The stack is implemented as a linked list of a user-defined type num. Throughout the program the head of the list, which is the top of the stack, is held in the variable nums: a pointer to num (of type pnum). The two procedures push and pop add to and pull items off the stack. When the stack is empty, pop returns 0 – an arbitrary value – but sets error, so that it is known that the returned value is insignificant.

Pascal's input/output is peculiar by making use of buffer variables associated with each file, not excluding the standard input and output streams. For an input file, the buffer variable, in our case input^, takes its value by forward (hidden, implicit) reading. That value is set even before any actual call of read is made. read returns the current value of the buffer variable and obtains a new one, which will be returned by a subsequent call of the same procedure. A call of get only obtains the next value of the buffer variable.

End-of-line is not a character value – another peculiarity of Pascal – so instead of it reading operations see a space. It should be noted that both forward reading and equating the end-of-line to a space are used in the program.

program rpncalc(input,output);
type pnum = ^num;
     num = record x: real; next: pnum end;
var nums: pnum;
    digits: packed array [1..10] of char;
    tktype: (nm,ad,sb,mp,dv);
    error: boolean;
    z: real;

procedure push(x: real);
var p: pnum;
begin  new(p);  p^.x := x;  p^.next := nums;  nums := p  end;

function pop: real;
var p: pnum;
  if nums <> nil then begin
    p := nums;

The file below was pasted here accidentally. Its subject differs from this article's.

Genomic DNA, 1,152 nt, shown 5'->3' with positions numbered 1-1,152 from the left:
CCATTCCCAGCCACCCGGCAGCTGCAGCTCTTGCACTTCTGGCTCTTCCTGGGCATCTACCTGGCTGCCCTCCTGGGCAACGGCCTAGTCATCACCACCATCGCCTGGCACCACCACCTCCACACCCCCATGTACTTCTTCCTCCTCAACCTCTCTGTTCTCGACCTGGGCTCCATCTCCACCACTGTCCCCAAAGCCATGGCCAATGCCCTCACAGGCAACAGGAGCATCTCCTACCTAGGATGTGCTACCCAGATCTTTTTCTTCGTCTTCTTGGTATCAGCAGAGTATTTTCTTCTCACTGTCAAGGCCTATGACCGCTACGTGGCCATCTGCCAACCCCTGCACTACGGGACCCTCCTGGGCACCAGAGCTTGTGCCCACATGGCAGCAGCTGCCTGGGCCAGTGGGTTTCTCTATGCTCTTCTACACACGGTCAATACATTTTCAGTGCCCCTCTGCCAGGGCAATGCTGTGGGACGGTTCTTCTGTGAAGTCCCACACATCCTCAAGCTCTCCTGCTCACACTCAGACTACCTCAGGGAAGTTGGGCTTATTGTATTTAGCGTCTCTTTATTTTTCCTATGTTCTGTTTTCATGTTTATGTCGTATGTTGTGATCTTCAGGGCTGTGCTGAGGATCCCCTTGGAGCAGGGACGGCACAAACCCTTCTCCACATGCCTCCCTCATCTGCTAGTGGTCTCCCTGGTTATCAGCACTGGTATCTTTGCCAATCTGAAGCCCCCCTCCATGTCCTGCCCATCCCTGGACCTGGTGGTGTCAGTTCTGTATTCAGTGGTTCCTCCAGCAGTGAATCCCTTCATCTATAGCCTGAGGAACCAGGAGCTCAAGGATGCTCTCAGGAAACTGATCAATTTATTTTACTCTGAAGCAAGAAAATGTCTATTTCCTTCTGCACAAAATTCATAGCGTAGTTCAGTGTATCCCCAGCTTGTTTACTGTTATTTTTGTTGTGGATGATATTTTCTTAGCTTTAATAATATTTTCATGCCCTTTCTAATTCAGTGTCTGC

nums := nums^.next;
    pop := p^.x;
  end  else begin
    error := true;
    pop := 0

procedure skipws;
begin  while (input^ = ' ') and (not eoln) do get(input)  end;

procedure processtoken;
var c,cn: char;
    f,e,x,y: real;
    sgn,d,i: integer;

procedure getnumber;
  while (c <> ' ') and (not error) do begin
    d := -1;  i := 1;
    while i < 11 do
      if digits[i] = c then
        begin d := i-1; i := 11 end
      else i := i+1;
    if c = '.' then
      if f = -1 then f := 0 else error := true
    else if d > -1 then begin
      if z = -1 then z := 0;
      if f = -1 then z := 10*z+d
      else begin e := e/10; f := f+d*e end
    end else error := true;
    if eoln then c := ' ' else read(c)
  if z = -1 then error := true;
  if not error then begin
    if f = -1 then f := 0;
    z := sgn*(z+f)

begin  { processtoken }
  tktype := nm;
  sgn := 1;
  z := -1;  f := -1;  e := 1;
  if c in ['+', '-', '*', '/'] then begin
    if eoln then cn := ' ' else read(cn);
    if cn = ' ' then
      case c of
        '+': tktype := ad;  '-': tktype := sb;
        '*': tktype := mp;  '/': tktype := dv
    else  begin
      if c = '-' then sgn := -1 else error := c <> '+';
      c := cn
  if (not error) and (tktype = nm) then getnumber;
  if not error then begin
    if tktype <> nm then begin
      y := pop;  x := pop;
      if not error then
        case tktype of
          ad: z := x+y;  sb: z := x-y;
          mp: z := x*y;  dv: z := x/y

procedure init;
var t: real;
  while nums <> nil do t := pop;
  error := false;
  if not eof then skipws

begin  { main }
  digits := '0123456789';
  nums := nil;
  while not eof do begin
    if not eoln then begin
        if error then while not eoln do get(input)
      until eoln;
      if not error then begin
        z := pop;
        if nums = nil then writeln(z:1:4) else error := true
      if error then writeln('error')
    readln; init